"The more bridges the merrier," she says. "We need another bridge 'cause it's not the 1900s anymore," Dorothy says. "We need bridges that can get trucks over the border faster."
A new bridge, she hopes, would corral and reroute the big trucks that now rumble past all day, taking detours they shouldn't. "You see all my cracked windows? That's from stone chips from the trucks," Dorothy says. "We've got trucks going down in urban areas, busting out windows, damaging cars. They need to get them out of the urban city and get them into a place where you can inspect them, transport them and get them out of there."
Dorothy, 56, was here all the time in the old days. "I'm a hardware diva," she says. Then last year she found out she had two kinds of cancer, and though the treatments seem to be working, she can't be on her feet much right now. So she comes in just a few hours a day.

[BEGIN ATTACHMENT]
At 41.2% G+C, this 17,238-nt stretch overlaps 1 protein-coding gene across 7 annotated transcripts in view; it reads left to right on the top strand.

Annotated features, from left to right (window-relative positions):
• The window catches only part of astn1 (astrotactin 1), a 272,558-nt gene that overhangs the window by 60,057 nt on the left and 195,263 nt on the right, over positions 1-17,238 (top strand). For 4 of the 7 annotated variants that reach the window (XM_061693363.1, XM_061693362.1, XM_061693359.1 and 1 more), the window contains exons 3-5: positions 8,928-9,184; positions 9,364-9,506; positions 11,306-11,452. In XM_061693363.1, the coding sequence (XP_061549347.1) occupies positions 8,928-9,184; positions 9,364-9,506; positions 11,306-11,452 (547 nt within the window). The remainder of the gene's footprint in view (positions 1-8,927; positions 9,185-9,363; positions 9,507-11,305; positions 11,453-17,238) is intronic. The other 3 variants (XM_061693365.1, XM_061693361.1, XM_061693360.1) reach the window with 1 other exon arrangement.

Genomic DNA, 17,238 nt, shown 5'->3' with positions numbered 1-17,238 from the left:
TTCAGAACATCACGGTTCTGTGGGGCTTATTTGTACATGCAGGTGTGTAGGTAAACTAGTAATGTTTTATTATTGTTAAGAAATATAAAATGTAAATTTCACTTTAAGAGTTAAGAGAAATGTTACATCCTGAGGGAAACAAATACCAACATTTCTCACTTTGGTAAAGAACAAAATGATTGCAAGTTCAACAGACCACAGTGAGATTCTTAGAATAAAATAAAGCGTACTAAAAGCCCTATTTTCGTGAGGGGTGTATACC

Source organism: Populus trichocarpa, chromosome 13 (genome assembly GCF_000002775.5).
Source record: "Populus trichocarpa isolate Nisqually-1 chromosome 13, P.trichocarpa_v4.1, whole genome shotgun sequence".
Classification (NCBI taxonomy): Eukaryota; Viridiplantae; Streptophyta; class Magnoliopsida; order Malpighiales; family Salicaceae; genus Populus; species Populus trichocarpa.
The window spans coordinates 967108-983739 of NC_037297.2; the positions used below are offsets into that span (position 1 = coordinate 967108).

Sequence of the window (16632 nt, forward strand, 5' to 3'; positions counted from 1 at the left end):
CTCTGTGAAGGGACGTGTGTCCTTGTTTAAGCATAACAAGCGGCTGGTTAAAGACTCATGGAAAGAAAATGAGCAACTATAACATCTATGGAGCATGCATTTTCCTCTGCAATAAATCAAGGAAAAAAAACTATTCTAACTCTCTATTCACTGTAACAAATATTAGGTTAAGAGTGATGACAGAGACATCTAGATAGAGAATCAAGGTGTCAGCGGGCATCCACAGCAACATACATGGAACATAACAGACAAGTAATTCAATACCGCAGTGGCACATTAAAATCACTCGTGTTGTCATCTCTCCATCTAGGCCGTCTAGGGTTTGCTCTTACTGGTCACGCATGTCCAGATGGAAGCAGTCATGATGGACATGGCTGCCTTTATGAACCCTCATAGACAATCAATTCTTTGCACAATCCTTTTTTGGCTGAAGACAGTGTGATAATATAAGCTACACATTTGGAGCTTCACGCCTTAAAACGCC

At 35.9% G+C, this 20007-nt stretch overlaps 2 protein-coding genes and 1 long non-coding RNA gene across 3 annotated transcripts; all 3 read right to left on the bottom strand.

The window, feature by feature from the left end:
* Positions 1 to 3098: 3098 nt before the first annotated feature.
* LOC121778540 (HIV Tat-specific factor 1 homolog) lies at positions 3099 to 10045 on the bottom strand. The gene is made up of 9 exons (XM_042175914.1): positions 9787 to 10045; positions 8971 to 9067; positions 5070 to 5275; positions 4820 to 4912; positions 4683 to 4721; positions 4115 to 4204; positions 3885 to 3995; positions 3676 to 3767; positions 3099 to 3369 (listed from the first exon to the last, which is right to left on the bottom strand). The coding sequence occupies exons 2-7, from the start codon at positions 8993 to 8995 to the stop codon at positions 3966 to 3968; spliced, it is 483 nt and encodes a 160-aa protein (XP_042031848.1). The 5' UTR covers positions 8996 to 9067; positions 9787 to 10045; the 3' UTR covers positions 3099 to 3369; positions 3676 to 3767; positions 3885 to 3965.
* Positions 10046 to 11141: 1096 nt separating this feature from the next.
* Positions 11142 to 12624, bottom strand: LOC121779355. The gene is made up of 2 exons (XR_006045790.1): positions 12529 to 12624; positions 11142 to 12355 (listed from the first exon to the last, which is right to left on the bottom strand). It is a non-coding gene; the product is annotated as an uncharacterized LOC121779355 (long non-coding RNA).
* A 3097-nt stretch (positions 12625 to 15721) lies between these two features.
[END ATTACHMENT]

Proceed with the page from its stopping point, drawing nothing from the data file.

She answers phones, or points customers to a particular aisle, but then sits down when the tiredness takes over. "I'm still in chemo," she says. "I'm still disabled. I can't stand for a long time."
She's still around enough to put her stamp on things, though. Recently she added a lower-cost fishing supplies section, since neighborhood fishermen stop in asking for things all the time. They're among the few things locals come in for.
"You've got to know who's going to be buying your stuff," she says. "Nobody in this neighborhood is going to spend $5, but they will spend 55 cents for a bobber. If I price it at $5, none of my customers here in this neighborhood will buy it."
She's got worms, hooks, bobbers; all on the cheap for people who still dare to fish out of the river that passes by all the factories on the shore.
He was that kid from the neighborhood who was always hanging around.
Daron Colbert, now 11, started showing up when he was just 5 years old. "He used to be known as 'dirt baby'," Dorothy says. "We had a pile of dirt and he would roll in it, and he would be so dirty."